Review ·

Dear Bottom of the Hudson,

[more:]

Robert Pollard here. I've been listening to your Holiday Machine EP, and I have one simple question: Where's my fucking royalty check?

That's right, I want my damn money. You guys are biting my expansive catalogue of lo-fi pop so hard that surely you've chipped your teeth by now. There are moments on this release where I have to physically stop whatever it is I'm doing, think hard, and say to myself, "Self, did you get really torqued one night and record a one-off EP under the name Bottom of the Hudson?" And then I remember I didn't, because that's a stupid fucking band name. This coming from a man who's written songs with titles like "The Goldheart Mountaintop Queen Directory," "A Trophy Mule in Particular" and "Christian Animation Torch Carriers," for chrissakes.

The worst part is that you try to fool everyone by starting things off with "Holiday Machine." You've got those stoned, Ian Curtis vocals over a nasty-thick wall of guitar and some breezy synths floating over the top, and people think, Gee, here's a group of youngsters who've got a neat little sound. I wonder what's next?

Then begins "Riot Act." Clean arpeggiated guitar, followed by the sorta-distorted rhythm guitar, followed by the faux-British accent. You little twerps have been listening to a damn lot of Bee Thousand, haven't you? I can tell, because "Candyman" sounds like one of the under-two-minute gems I wrote for that record. It's a great sound, I'll admit, but you guys babble on too long. I mean, the song is almost three-and-a-half minutes! What were you thinking?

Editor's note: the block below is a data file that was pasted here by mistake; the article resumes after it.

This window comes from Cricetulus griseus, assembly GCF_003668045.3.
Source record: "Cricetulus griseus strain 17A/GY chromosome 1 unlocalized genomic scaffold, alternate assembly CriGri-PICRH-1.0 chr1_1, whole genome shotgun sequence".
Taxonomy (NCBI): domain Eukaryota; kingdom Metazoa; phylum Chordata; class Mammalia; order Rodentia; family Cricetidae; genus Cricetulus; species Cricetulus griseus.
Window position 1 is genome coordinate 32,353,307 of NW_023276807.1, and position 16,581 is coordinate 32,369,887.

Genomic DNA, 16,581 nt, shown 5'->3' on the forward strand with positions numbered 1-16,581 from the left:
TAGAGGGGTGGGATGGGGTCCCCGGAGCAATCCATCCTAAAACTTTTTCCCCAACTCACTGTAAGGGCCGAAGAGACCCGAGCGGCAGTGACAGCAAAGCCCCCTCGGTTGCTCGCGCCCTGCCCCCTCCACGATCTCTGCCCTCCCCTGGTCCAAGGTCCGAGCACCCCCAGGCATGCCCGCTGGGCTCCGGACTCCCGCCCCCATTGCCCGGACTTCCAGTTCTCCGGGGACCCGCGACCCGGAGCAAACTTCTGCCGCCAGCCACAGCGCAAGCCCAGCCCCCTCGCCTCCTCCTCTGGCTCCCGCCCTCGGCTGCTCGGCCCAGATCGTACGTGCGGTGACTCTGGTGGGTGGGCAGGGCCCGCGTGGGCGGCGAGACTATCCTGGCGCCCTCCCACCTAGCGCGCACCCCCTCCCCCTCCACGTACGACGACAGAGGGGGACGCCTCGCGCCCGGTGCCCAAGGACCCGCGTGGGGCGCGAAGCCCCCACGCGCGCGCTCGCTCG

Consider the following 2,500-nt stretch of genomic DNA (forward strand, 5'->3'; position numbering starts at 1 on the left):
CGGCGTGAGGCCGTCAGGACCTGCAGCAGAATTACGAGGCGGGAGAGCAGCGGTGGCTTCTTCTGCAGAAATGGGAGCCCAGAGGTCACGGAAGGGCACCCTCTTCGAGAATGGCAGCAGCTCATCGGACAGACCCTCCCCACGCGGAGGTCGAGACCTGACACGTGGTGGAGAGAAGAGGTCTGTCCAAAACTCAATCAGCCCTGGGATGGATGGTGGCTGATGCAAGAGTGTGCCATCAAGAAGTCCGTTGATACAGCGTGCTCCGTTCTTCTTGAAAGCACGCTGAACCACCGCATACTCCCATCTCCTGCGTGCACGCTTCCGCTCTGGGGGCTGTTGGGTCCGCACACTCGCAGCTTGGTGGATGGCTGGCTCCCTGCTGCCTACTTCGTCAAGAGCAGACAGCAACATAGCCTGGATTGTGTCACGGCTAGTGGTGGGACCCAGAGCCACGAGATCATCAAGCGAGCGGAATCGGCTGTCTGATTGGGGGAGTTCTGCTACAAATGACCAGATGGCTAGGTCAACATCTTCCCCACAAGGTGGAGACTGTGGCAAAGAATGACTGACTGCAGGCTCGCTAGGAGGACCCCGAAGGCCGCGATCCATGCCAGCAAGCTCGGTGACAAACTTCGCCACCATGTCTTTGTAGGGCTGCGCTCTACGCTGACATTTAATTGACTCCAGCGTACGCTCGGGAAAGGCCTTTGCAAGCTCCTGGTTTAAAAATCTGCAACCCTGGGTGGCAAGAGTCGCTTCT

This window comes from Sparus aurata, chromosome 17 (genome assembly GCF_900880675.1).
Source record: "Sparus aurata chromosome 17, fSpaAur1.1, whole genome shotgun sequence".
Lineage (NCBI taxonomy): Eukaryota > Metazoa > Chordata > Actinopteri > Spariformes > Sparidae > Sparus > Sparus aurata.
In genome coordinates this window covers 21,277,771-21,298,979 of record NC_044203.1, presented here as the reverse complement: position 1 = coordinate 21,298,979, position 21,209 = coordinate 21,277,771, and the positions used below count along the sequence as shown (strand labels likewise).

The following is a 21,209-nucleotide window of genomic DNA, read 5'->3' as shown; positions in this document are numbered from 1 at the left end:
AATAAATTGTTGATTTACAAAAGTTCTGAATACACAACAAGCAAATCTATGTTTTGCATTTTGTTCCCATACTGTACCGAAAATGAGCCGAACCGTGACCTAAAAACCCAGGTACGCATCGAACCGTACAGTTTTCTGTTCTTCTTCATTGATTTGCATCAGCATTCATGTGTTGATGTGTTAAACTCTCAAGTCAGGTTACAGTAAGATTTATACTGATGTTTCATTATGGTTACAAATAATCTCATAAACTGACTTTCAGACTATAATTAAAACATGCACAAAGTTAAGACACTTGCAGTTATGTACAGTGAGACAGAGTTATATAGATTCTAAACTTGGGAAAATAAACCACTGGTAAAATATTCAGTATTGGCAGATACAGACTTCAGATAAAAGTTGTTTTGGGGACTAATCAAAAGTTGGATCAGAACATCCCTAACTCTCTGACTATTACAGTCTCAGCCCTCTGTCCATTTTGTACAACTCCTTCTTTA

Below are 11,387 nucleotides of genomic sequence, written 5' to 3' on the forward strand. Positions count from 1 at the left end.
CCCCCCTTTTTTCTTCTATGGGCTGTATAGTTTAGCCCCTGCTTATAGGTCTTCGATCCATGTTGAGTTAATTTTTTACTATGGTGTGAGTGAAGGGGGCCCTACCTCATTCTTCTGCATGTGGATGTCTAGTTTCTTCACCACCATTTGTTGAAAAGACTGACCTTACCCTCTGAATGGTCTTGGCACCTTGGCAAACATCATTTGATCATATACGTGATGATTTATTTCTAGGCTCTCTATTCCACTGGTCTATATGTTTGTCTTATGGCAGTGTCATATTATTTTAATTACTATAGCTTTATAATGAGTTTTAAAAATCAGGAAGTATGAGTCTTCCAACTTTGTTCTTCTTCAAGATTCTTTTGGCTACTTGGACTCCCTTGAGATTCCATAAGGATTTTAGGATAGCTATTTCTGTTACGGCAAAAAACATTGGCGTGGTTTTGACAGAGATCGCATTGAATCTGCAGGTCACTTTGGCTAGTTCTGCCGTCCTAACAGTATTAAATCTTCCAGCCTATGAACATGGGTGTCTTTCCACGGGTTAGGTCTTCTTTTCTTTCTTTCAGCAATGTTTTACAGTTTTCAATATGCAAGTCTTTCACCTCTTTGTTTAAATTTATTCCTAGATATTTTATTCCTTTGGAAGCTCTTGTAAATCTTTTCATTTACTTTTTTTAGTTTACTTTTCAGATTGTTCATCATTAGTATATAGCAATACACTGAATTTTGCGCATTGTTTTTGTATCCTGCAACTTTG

And you know what else? I've said it before and I'll say it again, all you shitty young bands can fuck off. Franz Ferdinand? They suck. Bright Eyes? A bunch of wankers, if you ask me. And you bastards. You have the gall to write third-rate Alien Lanes b-sides and pawn it off as your own work. There have been times where I've been so drunk I couldn't remember my name and I still managed to shit out songs that were twice as good as the tripe you try shove off on us with this EP.

Then again -- and maybe this is just the booze talking -- I'm really enjoying "Is It a Crime?" It's like you combined my beer-swigging silliness with Jeff Mangum's bizarre-yet-endearing sense of song structure. Really, the more I listen to "Riot Act," the more I'm pulled in by its righteous hooks. And how can I listen to a line such as "the candyman can and the grizzly bears are high" and not enjoy it? Perhaps I'm being too hard on you kids. Guided by Voices isn't even a band anymore. What do I care if you little jerk-offs run around wearing our influence on your sleeves?

You guys just have fun and do things your own way. Be careful, though; the press will slay your band for being too much of a sound-alike. Besides, you're obviously talented; you�re just showing your cards a little too much. Anyway, enough of this old-man-advice shit. It's been at least half an hour since I wrote my last song. I think I'll call this one "Bottom of the Hudson." Send word when you get a chance. Until then, I remain, polishing off a thirty-pack of Miller Lite,



Grandpa Bob

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"Riot Act" MP3

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